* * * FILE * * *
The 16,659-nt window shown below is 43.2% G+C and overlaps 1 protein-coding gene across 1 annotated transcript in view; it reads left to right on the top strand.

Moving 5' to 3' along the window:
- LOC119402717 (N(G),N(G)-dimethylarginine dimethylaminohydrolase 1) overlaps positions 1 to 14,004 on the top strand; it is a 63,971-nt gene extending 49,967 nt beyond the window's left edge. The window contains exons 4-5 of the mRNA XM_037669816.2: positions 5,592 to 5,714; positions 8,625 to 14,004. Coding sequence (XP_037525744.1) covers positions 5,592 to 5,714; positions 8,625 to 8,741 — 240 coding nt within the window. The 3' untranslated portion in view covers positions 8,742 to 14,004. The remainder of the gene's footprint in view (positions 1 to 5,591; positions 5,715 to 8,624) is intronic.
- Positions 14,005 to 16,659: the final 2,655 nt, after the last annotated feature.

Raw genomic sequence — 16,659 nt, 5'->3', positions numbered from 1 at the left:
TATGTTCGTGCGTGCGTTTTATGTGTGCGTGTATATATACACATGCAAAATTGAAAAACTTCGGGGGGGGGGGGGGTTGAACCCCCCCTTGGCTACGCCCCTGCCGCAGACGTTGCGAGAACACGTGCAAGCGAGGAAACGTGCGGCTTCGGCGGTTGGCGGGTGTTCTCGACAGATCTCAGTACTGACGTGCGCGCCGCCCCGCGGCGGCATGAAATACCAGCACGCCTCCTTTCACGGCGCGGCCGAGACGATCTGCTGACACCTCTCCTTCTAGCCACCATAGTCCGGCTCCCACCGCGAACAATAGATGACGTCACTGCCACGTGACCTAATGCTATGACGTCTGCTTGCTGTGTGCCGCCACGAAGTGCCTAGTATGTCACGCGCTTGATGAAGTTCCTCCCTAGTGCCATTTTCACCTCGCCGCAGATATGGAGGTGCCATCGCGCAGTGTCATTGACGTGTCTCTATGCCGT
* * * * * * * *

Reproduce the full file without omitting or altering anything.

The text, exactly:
The 16,659-nt window shown below is 43.2% G+C and overlaps 1 protein-coding gene across 1 annotated transcript in view; it reads left to right on the top strand.

Moving 5' to 3' along the window:
- LOC119402717 (N(G),N(G)-dimethylarginine dimethylaminohydrolase 1) overlaps positions 1 to 14,004 on the top strand; it is a 63,971-nt gene extending 49,967 nt beyond the window's left edge. The window contains exons 4-5 of the mRNA XM_037669816.2: positions 5,592 to 5,714; positions 8,625 to 14,004. Coding sequence (XP_037525744.1) covers positions 5,592 to 5,714; positions 8,625 to 8,741 — 240 coding nt within the window. The 3' untranslated portion in view covers positions 8,742 to 14,004. The remainder of the gene's footprint in view (positions 1 to 5,591; positions 5,715 to 8,624) is intronic.
- Positions 14,005 to 16,659: the final 2,655 nt, after the last annotated feature.

Raw genomic sequence — 16,659 nt, 5'->3', positions numbered from 1 at the left:
TATGTTCGTGCGTGCGTTTTATGTGTGCGTGTATATATACACATGCAAAATTGAAAAACTTCGGGGGGGGGGGGGGTTGAACCCCCCCTTGGCTACGCCCCTGCCGCAGACGTTGCGAGAACACGTGCAAGCGAGGAAACGTGCGGCTTCGGCGGTTGGCGGGTGTTCTCGACAGATCTCAGTACTGACGTGCGCGCCGCCCCGCGGCGGCATGAAATACCAGCACGCCTCCTTTCACGGCGCGGCCGAGACGATCTGCTGACACCTCTCCTTCTAGCCACCATAGTCCGGCTCCCACCGCGAACAATAGATGACGTCACTGCCACGTGACCTAATGCTATGACGTCTGCTTGCTGTGTGCCGCCACGAAGTGCCTAGTATGTCACGCGCTTGATGAAGTTCCTCCCTAGTGCCATTTTCACCTCGCCGCAGATATGGAGGTGCCATCGCGCAGTGTCATTGACGTGTCTCTATGCCGT